Clinton says can’t predict her future, as 2016 looms

Agence France-Presse
With only days left until she steps down as America's top diplomat, Hillary Clinton left the door open Sunday, January 27, to a possible future run in the 2016 presidential elections

DYNAMIC DUO. US President Barack Obama and Secretary of State Hillary Clinton during a joint interview with CBS News's Steve Kroft, aired January 27, 2013, on CBS. Photo courtesy of CBS.

WASHINGTON DC, USA – With only days left until she steps down as America’s top diplomat, Hillary Clinton left the door open Sunday, January 27, to a possible future run in the 2016 presidential elections.

And, in a rare joint interview with CBS, she appeared to win the endorsement of none other than President Barack Obama, the man who beat her in the 2008 race to be the Democratic Party’s nominee.

For months, 65-year-old Clinton has insisted that after more than two decades in the political spotlight she intends to step back into the shadows, catch up on some rest and enjoy some downtime for a change.

But with her popularity riding high — at around 65 percent according to a Washington Post-ABC poll last week — many believe she will bounce back to take another shot at being the nation’s first woman president in 2016.

“I am still secretary of state. So I’m out of politics,” Clinton told CBS television’s “60 Minutes” carefully, leaving herself the option of reviving her career once she leaves government.

A woman who has devoted much of her life to public service, as first lady and as a New York senator, she stressed she still cared “deeply about what’s going to happen for our country in the future.”

Clinton said neither Obama nor “I can make predictions about what’s going to happen tomorrow or the next year,” in comments bound to rekindle speculation that she could be preparing a 2016 run.

“What we’ve tried to do over the last four years is get up every day, have a clear eyed view of what’s going on in the world. And I’m really proud of where we are,” she added.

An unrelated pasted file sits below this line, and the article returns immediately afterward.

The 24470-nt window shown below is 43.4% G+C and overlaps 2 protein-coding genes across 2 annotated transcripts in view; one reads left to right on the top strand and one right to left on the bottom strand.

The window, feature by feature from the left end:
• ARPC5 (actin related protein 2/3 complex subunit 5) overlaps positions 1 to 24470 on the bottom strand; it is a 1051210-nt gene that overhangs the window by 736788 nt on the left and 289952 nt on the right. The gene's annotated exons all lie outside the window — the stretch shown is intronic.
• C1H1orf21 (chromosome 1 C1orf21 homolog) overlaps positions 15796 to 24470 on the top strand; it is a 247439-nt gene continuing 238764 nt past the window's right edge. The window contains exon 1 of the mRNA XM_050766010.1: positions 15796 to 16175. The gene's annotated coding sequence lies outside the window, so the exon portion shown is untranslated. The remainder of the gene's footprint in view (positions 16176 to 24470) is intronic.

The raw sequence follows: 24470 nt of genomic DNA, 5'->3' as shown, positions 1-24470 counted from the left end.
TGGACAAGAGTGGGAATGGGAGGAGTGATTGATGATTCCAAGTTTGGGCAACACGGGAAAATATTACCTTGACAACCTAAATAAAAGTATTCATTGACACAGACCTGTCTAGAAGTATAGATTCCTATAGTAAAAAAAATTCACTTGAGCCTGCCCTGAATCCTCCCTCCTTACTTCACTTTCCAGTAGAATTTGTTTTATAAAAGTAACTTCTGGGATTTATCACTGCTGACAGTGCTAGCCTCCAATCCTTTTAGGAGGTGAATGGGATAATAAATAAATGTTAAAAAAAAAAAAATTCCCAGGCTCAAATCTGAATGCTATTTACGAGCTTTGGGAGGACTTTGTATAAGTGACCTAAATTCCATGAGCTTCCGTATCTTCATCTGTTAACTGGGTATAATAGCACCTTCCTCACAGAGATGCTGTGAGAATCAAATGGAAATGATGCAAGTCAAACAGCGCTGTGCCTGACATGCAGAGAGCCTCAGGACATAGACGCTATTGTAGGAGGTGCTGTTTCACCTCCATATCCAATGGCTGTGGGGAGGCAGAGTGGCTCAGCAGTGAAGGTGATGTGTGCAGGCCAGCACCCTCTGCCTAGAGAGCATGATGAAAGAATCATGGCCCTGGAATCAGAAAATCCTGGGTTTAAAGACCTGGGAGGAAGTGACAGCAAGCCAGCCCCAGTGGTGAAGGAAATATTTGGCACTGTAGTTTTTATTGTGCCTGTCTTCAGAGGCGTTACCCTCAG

Obama did nothing to dampen speculation, heaping praise on Clinton and saying he believed she “will go down as one of the finest secretaries of state we’ve had.”

“It has been a great collaboration over the last four years. I’m going to miss her,” he added, saying he wished she was staying on.

“I want the country to appreciate just what an extraordinary role she’s played during the course of my administration and a lot of the successes we’ve had internationally because of her hard work,” Obama added.

The joint sit-down interview, which was filmed at the White House, was apparently Obama’s idea, and some observers saw it as an early endorsement should she choose to run for president in 2016.

Obama will have to stand down after serving the statutory maximum of two terms, but his endorsement is likely to give any candidate a big boost.

Often the vice president becomes the natural choice as the incumbent party’s presidential nominee. It is not clear yet if Vice President Joe Biden will make a tilt for the White House, but he will be 73 years old come 2016.

Obama hailed Clinton for having been one of his “most important advisors,” saying she had established “a standard in terms of professionalism and teamwork in our cabinet, in our foreign policy making.”

Their relationship had evolved into a friendship, with “a sense of trust and being in the foxhole together,” he said.

He told CBS he had asked Clinton from the start of her tenure in 2009 to go out and represent America abroad so he could focus on dealing with the economic crisis facing the nation.

But he dismissed criticism the United States had become reluctant to take a lead in the more complicated issues of the day, such as Syria, arguing the late Libyan dictator Moammar Qaddafi probably would not agree with that assessment.

“We do nobody a service when we leap before we look. Where we… take on things without having thought through all the consequences of it,” Obama said.

“Our job is to, number one, look after America’s security and national interest. But number two, find where are those opportunities — where our intervention, our engagement can really make a difference.” –

Add a comment

Sort by

There are no comments yet. Add your comment to start the conversation.